Here's an interesting scenario: If Google does stick to its guns and leaves China because the country continues to insist on censoring web search results and blocking websites, will it also pull Android cellphones from the Chinese market?
Just recently, Dell announced it would be carrying a Android based cell phone in China. If China is anything like the US, it will soon be flooded with Android phones from all over.
Motorola, which has a surprisingly strong foothold in China recently announced that it was going to make Android the focus of its smartphone development.
Numerous other mobile phone manufacturers including HTC and Samsung have also signed up to be distributers of Android phones.
But will they be able to sell them in China? If Google moves its presence from the country, will they be able to get support?
That isn't the case with YouTube. YouTube, if banned from China will no longer be a "global" utility/entertainment site.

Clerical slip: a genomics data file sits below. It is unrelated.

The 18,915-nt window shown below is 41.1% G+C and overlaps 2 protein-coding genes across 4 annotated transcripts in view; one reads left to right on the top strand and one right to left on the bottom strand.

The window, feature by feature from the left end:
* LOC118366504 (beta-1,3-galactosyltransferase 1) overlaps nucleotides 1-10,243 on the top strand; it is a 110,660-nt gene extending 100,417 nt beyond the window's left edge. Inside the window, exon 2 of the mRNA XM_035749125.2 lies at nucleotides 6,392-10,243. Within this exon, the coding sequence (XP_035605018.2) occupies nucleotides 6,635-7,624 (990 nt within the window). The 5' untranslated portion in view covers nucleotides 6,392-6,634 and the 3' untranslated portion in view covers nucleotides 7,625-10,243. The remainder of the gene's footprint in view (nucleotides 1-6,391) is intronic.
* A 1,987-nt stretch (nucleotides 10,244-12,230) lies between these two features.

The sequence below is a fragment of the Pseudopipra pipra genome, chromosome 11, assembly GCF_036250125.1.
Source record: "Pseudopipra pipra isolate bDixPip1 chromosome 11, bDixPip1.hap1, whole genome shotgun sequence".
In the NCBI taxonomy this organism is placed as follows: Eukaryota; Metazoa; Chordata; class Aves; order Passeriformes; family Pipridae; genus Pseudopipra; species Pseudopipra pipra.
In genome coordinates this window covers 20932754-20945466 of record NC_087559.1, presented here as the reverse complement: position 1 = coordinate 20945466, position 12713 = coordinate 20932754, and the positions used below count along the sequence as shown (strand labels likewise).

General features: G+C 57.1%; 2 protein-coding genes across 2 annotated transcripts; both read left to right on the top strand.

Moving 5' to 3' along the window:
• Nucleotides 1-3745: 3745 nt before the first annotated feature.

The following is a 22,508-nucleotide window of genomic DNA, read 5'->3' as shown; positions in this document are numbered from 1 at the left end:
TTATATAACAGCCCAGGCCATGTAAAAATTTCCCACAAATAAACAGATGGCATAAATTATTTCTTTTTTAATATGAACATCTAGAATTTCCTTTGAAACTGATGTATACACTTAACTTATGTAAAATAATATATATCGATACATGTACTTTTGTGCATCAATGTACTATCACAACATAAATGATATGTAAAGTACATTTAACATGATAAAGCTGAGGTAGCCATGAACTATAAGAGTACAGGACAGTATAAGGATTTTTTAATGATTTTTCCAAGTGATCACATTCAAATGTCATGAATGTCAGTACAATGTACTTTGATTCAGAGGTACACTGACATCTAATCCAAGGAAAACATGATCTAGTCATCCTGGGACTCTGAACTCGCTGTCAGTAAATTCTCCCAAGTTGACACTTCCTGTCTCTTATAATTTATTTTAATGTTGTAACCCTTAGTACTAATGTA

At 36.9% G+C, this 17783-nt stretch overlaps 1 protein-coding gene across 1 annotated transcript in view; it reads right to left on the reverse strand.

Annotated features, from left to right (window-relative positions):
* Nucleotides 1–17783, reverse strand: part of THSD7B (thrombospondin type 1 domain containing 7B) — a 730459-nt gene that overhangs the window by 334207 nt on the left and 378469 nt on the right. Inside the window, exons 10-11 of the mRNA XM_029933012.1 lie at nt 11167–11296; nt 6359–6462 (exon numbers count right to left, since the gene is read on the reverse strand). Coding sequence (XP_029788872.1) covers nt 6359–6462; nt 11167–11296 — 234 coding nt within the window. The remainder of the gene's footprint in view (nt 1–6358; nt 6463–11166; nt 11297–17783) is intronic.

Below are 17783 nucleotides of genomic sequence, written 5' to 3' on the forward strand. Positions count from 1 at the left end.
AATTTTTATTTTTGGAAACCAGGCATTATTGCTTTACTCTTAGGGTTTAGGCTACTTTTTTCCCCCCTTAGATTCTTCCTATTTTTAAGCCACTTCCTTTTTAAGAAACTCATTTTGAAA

Obviously, Google's competitors stand to gain from Google's possible departure. Local search engine Baidu which already controls 80% of the Chinese search market will certainly be in a much better standing without Google. Yahoo as well.
Android competitors like Apple's iPhone, Blackberry and Windows Mobile will also be better off without the prospect of having to compete with Google.
Finally, I'd note that Google isn't just threatening the Chinese market. It is threatening its multinational companies that do business in China (and who doesn't anymore?!).
If you are a business using Google Apps for enterprise, yet, your office in China doesn't have access to google Apps, you are in a particularly interesting situation. Also, what IT manager would consider handing out Android phones to executives that work in the mainland if their Google phones can't be supported locally?
That's just the begining. Will Blogger work there? Adsesne? Google checkout?
Because Google isn't just a search engine anymore, its decision to abandon China, the world's most populous country, might have much larger consequences than you'd initially think.
This story, "If Google Leaves China, What Happens to YouTube and Android?" was originally published by Computerworld.